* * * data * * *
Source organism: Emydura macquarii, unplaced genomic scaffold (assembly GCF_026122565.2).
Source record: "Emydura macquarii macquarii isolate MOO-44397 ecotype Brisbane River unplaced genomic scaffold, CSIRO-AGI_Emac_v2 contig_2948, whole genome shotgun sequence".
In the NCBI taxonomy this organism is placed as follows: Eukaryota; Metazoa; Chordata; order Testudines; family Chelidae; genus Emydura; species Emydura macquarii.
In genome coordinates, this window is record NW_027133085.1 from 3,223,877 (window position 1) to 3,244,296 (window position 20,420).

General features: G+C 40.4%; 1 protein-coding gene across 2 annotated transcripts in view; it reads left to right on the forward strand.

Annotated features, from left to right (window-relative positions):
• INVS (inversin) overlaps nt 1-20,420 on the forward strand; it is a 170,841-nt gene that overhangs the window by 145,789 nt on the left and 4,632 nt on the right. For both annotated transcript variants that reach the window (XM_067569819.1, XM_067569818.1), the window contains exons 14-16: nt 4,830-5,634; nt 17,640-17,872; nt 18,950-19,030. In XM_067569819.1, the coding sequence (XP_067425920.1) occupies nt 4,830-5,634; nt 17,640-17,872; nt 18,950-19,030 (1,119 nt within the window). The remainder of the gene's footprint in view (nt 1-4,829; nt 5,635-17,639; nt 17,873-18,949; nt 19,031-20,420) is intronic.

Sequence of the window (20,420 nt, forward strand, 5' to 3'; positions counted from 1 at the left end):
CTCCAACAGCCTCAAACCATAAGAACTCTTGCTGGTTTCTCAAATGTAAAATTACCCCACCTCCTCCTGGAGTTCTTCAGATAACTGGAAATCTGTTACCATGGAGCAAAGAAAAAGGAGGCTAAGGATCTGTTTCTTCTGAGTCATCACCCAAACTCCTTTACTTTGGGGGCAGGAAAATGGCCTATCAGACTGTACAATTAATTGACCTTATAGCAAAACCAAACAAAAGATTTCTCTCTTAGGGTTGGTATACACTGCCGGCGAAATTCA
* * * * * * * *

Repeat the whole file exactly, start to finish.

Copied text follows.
Source organism: Emydura macquarii, unplaced genomic scaffold (assembly GCF_026122565.2).
Source record: "Emydura macquarii macquarii isolate MOO-44397 ecotype Brisbane River unplaced genomic scaffold, CSIRO-AGI_Emac_v2 contig_2948, whole genome shotgun sequence".
In the NCBI taxonomy this organism is placed as follows: Eukaryota; Metazoa; Chordata; order Testudines; family Chelidae; genus Emydura; species Emydura macquarii.
In genome coordinates, this window is record NW_027133085.1 from 3,223,877 (window position 1) to 3,244,296 (window position 20,420).

General features: G+C 40.4%; 1 protein-coding gene across 2 annotated transcripts in view; it reads left to right on the forward strand.

Annotated features, from left to right (window-relative positions):
• INVS (inversin) overlaps nt 1-20,420 on the forward strand; it is a 170,841-nt gene that overhangs the window by 145,789 nt on the left and 4,632 nt on the right. For both annotated transcript variants that reach the window (XM_067569819.1, XM_067569818.1), the window contains exons 14-16: nt 4,830-5,634; nt 17,640-17,872; nt 18,950-19,030. In XM_067569819.1, the coding sequence (XP_067425920.1) occupies nt 4,830-5,634; nt 17,640-17,872; nt 18,950-19,030 (1,119 nt within the window). The remainder of the gene's footprint in view (nt 1-4,829; nt 5,635-17,639; nt 17,873-18,949; nt 19,031-20,420) is intronic.

Sequence of the window (20,420 nt, forward strand, 5' to 3'; positions counted from 1 at the left end):
CTCCAACAGCCTCAAACCATAAGAACTCTTGCTGGTTTCTCAAATGTAAAATTACCCCACCTCCTCCTGGAGTTCTTCAGATAACTGGAAATCTGTTACCATGGAGCAAAGAAAAAGGAGGCTAAGGATCTGTTTCTTCTGAGTCATCACCCAAACTCCTTTACTTTGGGGGCAGGAAAATGGCCTATCAGACTGTACAATTAATTGACCTTATAGCAAAACCAAACAAAAGATTTCTCTCTTAGGGTTGGTATACACTGCCGGCGAAATTCA